CONCORD, N.H. — Robby Lakeman’s claim to fame can be traced back to a storied New Hampshire institution.

“By luck my grandparents lived near Funspot [in Laconia] and they used to take me there when I was a kid,” said Lakeman, a 2005 graduate of Concord High School, looking back on how his skill playing the arcade game “Donkey Kong” put him in the Guinness Book of World Records and made him star of a documentary film hosted by RedBull TV.

“I grew up playing home video games – Super Nintendo, Nintendo 64 – and by 2011, my friends were going to Funspot trying to break a record every weekend. I started going too, going around playing arcade games, seeing which one I like. I ended up starting to break some records myself,” he said.

Arcade games, the computer-controlled cousins of pinball machines, have sucked quarters out of people’s pockets for decades, starting with “Asteroids” in 1979 and “Pac-Man” in 1980. Although their heyday is past, with the gaming mantle now owned by internet-connected online gaming and home consoles, they retain a broad appeal.

And it’s not just due to nostalgia said Lakeman, who at age 30 is five years younger than “Donkey Kong” itself.

“I like the older, classic games. They’re like a test – you have to work on memorization of patterns, spotting trends,” he said. “They’re programmed to steal your money, so you’re trying to figure out how to outsmart a computer, which is fun.

“The newer games, 90 percent of the time you’re playing against other humans,” he said.

Lakeman says he gravitated to “Donkey Kong” at Funspot for a variety of reasons. Partly it’s the game itself, which includes random elements to keep you on your toes and builds to a conclusion, unlike many video games that are theoretically endless.

There’s also a historical element. The barrel-throwing gorilla villain has become a popular culture icon, as has Pauline, often called the princess, who must be rescued – while the mustachioed hero, known only as “Jump-Man” in the original “Donkey Kong” but later named Mario, is such a global phenomenon that Japanese Prime Minister Shinzo Abe dressed up as him when attending the 2016 Olympics ceremonies in Rio.

“That’s part of the appeal: This is the original source for all those characters,” said Lakeman.

A 2007 documentary “King of Kong: A Fistful of Quarters,” about two men battling to break the “Donkey Kong” record, raised the profile of classic gaming, as did movies like 2012’s “Wreck-It Ralph,” about a video game character, and even the 2015 flop “Pixels” featuring New Hampshire native Adam Sandler. More recently an amalgam of speakeasy and arcade has cropped up.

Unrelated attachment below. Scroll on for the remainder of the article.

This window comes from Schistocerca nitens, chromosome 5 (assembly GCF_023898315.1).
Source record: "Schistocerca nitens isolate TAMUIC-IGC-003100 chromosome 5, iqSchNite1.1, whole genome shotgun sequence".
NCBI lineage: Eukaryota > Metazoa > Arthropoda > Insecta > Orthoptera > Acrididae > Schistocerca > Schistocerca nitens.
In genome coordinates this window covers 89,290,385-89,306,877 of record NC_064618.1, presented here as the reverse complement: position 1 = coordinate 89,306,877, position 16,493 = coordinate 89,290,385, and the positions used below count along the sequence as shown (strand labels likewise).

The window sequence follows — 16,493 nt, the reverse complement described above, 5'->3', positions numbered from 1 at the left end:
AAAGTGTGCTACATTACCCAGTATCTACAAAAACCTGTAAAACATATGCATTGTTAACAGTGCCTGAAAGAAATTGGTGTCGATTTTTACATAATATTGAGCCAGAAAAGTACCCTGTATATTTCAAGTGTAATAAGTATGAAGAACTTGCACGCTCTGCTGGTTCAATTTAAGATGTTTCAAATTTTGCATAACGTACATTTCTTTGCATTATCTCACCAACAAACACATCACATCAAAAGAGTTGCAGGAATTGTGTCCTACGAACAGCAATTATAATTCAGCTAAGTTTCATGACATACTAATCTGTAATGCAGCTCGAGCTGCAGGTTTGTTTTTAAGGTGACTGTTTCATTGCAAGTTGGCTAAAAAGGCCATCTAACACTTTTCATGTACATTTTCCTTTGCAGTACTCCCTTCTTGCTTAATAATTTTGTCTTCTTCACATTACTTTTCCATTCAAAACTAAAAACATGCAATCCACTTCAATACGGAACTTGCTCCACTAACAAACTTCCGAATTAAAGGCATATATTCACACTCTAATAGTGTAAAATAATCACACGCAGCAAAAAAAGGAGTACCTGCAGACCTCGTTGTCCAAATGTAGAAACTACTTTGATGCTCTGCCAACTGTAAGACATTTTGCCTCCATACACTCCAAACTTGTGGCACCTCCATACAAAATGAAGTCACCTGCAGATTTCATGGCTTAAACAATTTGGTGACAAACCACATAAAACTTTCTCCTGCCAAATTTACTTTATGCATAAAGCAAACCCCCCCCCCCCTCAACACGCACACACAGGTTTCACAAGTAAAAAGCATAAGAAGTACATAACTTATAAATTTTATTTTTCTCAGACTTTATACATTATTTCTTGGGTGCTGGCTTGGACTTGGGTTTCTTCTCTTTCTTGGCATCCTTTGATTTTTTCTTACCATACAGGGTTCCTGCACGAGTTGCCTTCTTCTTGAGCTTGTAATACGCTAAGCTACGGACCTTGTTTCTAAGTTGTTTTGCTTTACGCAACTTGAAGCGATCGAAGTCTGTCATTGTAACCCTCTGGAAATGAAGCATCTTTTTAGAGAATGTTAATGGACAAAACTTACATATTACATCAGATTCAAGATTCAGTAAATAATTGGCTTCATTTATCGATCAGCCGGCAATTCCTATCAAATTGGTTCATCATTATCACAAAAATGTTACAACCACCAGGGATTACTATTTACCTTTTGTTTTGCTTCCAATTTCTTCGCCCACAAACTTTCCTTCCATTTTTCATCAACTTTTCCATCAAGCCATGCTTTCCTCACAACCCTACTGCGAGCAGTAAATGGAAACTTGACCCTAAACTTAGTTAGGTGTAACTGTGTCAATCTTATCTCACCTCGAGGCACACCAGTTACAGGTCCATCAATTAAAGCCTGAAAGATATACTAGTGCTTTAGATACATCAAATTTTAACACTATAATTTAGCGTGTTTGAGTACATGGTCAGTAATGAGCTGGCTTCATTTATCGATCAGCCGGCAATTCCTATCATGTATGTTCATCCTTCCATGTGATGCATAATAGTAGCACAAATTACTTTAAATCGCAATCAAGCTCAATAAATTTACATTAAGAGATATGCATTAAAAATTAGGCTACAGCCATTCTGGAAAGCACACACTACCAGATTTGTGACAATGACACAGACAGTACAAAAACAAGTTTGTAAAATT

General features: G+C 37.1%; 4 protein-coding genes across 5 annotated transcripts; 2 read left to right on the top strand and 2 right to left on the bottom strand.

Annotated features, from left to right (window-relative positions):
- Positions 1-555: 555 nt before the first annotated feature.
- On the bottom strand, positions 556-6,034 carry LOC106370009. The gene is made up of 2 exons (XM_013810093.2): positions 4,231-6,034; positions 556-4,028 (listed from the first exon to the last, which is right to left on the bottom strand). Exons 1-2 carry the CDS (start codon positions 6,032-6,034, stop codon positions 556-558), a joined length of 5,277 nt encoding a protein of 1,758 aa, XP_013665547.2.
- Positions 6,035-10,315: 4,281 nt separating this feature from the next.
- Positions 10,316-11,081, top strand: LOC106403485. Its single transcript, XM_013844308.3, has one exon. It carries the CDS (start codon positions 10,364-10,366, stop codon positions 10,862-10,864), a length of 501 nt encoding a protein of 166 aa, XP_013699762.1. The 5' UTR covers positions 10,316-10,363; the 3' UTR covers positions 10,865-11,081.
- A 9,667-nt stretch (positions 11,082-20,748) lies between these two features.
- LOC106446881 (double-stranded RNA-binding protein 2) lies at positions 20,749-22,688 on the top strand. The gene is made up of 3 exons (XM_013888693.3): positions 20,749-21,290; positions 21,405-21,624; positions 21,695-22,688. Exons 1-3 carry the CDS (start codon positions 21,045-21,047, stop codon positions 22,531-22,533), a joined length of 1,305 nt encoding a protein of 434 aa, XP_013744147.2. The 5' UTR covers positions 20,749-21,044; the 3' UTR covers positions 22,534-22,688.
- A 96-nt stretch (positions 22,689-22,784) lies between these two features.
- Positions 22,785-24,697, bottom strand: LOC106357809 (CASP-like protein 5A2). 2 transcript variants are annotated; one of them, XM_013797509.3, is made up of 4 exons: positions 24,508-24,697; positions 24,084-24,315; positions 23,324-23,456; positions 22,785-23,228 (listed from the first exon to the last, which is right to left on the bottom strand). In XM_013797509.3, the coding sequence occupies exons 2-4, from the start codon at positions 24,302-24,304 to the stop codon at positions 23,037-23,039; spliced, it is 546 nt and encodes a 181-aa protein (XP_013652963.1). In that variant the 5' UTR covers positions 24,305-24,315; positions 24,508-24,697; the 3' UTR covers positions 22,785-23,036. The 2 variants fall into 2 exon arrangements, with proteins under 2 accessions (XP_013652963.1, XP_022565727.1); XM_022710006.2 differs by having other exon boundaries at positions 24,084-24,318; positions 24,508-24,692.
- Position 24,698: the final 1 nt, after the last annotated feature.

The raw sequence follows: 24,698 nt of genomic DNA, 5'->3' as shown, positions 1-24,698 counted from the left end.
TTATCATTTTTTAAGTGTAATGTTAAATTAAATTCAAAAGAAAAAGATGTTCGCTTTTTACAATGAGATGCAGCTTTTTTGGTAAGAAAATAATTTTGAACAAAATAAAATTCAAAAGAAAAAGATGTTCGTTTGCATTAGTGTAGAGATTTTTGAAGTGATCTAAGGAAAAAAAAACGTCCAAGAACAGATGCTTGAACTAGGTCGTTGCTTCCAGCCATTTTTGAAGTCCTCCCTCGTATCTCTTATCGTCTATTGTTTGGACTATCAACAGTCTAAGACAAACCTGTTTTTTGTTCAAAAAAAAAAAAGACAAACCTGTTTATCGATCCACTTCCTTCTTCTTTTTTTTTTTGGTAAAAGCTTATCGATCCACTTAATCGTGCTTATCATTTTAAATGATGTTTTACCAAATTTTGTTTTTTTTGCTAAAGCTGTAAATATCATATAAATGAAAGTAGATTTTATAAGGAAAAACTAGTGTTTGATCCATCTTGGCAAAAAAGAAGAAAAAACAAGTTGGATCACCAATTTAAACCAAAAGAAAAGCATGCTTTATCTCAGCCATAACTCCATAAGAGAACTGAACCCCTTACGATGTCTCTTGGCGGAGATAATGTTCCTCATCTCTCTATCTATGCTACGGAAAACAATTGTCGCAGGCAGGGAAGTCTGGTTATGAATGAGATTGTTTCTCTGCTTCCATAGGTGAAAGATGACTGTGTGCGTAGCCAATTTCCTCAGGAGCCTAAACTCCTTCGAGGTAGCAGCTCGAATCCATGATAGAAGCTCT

Lakeman drew attention in the arcade community in 2014, when he broke the all-time “Donkey Kong” record high score, and even more attention in 2015 when he and Wes Copeland took the record back and forth from each other twice in the course of six hours.

Fast forward to 2016 and “Arcade Renaissance,” a 24-minute film about the Kong Off, the annual “Donkey Kong” competition, which features Lakeman and Copeland in classic documentary style, including super slow motion walks and discussing strategy with a deadpan stare at the camera. The documentary is on RedBull TV and may make it to Hulu, said Lakeman.

Lakeman, who graduated from Methodist University in North Carolina with a business administration degree, is back in Concord after living in Arizona and yes, he owns his own Donkey Kong arcade console to practice on.

“This is going to sound funny but I partially malnourish myself” when entering a competition, Lakeman said.

“You don’t want to drink too much water, don’t want to eat too much. A world record game is 31/2 hours, and that’s a long time to go without going to the bathroom.”

This unusual skill has proved to be a high-level hobby rather than an actual occupation, since there’s no big money in it: For example, Lakeman got just $1,500 for winning the world championship.

“You basically have your trips paid for, to tournaments – that’s what we play for,” he said.

As for being world champ, Lakeman said “I get a lot of mixed reactions” although “90 percent of the time” it’s positive, particularly when that book of world records is brought up.

“When you mention it to somebody that you’ve been in Guinness, they think it’s cool – it could be for cherry-pit spitting, but it’s still cool!” he added.